Collingwood Developing an Affordable Housing Master Plan

The affordable housing crisis is challenging communities  across Canada. The Town of Collingwood believes that action can and should occur at all levels of government, in collaboration with local employers, local community groups and engaged citizens. That is why the Town is developing an Affordable Housing Master Plan – a ‘made-in-Collingwood’ solution that will give the Town prioritized, costed and actionable direction to help address our local housing crisis. 

“Simply saying we need more affordable housing is not enough. Collingwood is ready for an action plan, and I’m pleased to announce today that our Affordable Housing Master Plan will give us that clear and focused path forward to ensure that we have a vibrant, thriving, and sustainable community – today and into the future.”

Mayor Yvonne Hamlin

The Affordable Housing Master Plan builds on the work conducted by Collingwood’s Affordable Housing Task Force – an advisory body to Town Council and consisting of a group of dedicated volunteers who advocate for and champion the advancement of affordable housing objectives. 

The development of a Master Plan has kicked off with a thorough update of the data collected in the Affordable Housing Task Force’s 2021 Housing Needs Assessment. This update is currently underway and includes revising the 2016 census data contained in the previous report with 2021 census data and income levels. A comprehensive market survey of the rental, resale and new home sale market is also being conducted to provide a snapshot of current Collingwood-specific market pricing, trends, and characteristics, including the impact of rising interest rates.

The true power of the Affordable Housing Master Plan will come from the intentional community focus and collaboration. Surveys, public meetings, focus groups and targeted interviews will be scheduled in the coming weeks for residents, builders/developers, community groups, local partners, Indigenous communities, and other stakeholders. 

“There isn’t one magic bullet solution to solve this complex problem. The solution lies in collaboration between all levels of government, local employers, the not-for-profit sector, private developers/builders, and individual community members who are willing to step up and act as champions for this important issue. We look forward to supporting the Town’s upcoming engagement activities and to seeing a plan that is built on collaboration and community.” 

Doug Linton, Chair of the Affordable Housing Task Force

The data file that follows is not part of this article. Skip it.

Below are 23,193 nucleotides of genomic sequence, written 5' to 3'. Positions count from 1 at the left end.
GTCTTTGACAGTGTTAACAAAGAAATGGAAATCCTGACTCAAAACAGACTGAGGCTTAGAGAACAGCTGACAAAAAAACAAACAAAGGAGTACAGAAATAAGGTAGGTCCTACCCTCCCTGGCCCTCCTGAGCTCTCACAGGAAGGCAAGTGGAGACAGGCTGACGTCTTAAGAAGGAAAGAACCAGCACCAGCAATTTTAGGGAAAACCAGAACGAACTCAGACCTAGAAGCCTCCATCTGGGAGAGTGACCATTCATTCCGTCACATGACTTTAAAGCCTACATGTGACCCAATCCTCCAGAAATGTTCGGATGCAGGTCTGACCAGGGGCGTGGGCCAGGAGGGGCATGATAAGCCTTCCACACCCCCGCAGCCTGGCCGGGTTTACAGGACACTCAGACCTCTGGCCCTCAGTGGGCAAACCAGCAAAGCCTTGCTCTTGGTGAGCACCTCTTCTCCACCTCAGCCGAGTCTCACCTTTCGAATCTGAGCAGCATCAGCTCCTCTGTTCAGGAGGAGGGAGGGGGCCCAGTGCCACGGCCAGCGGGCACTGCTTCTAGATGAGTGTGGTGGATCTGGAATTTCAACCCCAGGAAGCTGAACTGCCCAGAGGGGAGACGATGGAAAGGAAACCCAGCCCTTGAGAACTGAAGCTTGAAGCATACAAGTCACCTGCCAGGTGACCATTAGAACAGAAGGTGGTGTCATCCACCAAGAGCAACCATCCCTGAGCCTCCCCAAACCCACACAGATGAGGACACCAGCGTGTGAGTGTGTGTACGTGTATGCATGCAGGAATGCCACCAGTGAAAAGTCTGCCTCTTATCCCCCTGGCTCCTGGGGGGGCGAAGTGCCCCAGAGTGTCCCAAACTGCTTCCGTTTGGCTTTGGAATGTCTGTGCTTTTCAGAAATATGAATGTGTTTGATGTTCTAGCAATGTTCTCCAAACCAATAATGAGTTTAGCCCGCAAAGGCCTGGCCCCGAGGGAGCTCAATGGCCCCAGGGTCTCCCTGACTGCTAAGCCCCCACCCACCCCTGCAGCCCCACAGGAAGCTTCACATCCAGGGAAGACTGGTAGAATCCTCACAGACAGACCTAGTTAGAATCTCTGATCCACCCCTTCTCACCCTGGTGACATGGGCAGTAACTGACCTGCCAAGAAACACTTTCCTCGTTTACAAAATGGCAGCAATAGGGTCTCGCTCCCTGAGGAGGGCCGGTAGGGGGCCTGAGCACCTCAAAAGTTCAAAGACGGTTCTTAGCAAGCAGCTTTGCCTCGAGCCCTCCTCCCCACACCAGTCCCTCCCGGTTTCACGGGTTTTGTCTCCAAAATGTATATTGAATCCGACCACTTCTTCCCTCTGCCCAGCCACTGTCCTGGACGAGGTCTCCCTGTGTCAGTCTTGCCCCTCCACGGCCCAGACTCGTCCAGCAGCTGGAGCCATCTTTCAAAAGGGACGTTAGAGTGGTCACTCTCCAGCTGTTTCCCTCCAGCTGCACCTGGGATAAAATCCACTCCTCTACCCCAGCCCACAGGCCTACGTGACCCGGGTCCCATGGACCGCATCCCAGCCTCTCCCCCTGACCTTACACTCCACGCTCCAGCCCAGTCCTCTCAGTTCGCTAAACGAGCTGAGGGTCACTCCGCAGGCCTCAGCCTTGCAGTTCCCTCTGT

Public engagement details will be released in the coming weeks. In the meantime, community members are invited to join the conversation at Share your ideas in the community forum – a safe space to provide information and resources to help build community knowledge about affordable housing. Or share your story and tell us how the affordable housing crisis has impacted you. 

Quick Facts about Affordable Housing in Collingwood
  • The term “affordable housing” is often used interchangeably with “social housing”, but they are two different things. Social housing is coordinated by the County of Simcoe, and it is a category that includes public housing, cooperatives, and non-profit providers that receive government funding to assist with rent subsidies and operating and capital costs. The County is responsible for planning, funding, and managing social housing programs where rents charged are based on income and provides services for people experiencing homelessness.
  • Affordable housing is defined as shelter costs that do not exceed 30% of gross household income.
  • The Town of Collingwood’s affordable housing efforts focuses on households that earn moderate levels of income. (Moderate income refers to households between the 4th and 6th income deciles. The income deciles are specific to household incomes of Collingwood residents.)
    • For moderate income homeowners, that annual household income range is approximately $70,000 – $98,000, which translates into an affordable purchase price of $248,000 – $391,000 based on a maximum of 30% gross income being directed to housing costs.
    • For moderate income renters, that range is cut nearly in half, with household incomes at approximately $36,000 – $51,000, for which an affordable monthly rent is $900 – $1,300 based on a maximum of 30% gross income being directed to housing costs
  • Not having enough affordable housing negatively impacts our community. A lack of affordable housing:
    • leads to a lack of diversity
    • puts our future sustainability at risk
    • makes it difficult for businesses to find and keep staff
    • contributes to food insecurity and increased stress, and
    • causes health problems and increases the strain on health and social services.
  • When there is adequate affordable housing, the entire community benefits. Sufficient affordable housing:
    • leads to an increase in diversity and equality,
    • improves community wellbeing and vibrancy
    • reduces the incidence of homelessness
    • creates stability for families,
    • improves health outcomes
    • reduces strain on health and social services
    • sustains our local economy, and
    • stabilizes and sustains our local workforce.

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